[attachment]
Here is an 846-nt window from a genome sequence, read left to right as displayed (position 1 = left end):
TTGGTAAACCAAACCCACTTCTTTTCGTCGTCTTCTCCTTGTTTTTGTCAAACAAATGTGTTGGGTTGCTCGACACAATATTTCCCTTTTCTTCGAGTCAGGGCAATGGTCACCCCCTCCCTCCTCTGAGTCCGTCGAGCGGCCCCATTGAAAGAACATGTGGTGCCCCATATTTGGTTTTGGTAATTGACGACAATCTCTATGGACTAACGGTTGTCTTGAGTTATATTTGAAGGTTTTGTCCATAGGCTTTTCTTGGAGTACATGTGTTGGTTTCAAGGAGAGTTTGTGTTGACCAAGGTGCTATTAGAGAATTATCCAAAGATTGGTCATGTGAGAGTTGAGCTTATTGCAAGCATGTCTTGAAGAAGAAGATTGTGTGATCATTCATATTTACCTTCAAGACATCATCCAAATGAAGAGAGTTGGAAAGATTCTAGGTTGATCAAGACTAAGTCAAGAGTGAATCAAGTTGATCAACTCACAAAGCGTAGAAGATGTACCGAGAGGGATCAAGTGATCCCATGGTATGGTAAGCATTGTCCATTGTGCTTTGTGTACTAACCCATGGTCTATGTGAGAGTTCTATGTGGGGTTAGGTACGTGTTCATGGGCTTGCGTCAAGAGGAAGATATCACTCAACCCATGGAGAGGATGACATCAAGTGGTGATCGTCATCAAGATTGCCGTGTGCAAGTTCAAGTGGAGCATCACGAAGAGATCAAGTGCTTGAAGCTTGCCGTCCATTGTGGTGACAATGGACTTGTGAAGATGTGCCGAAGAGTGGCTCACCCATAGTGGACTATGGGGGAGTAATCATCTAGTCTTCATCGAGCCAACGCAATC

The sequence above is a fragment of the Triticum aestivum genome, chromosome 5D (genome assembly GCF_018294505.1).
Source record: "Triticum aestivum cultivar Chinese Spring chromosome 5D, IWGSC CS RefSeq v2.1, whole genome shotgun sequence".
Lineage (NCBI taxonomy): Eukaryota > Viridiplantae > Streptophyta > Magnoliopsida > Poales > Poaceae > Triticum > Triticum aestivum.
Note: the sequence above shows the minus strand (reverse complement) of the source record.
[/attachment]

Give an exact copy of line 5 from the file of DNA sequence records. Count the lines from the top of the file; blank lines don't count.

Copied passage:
Lineage (NCBI taxonomy): Eukaryota > Viridiplantae > Streptophyta > Magnoliopsida > Poales > Poaceae > Triticum > Triticum aestivum.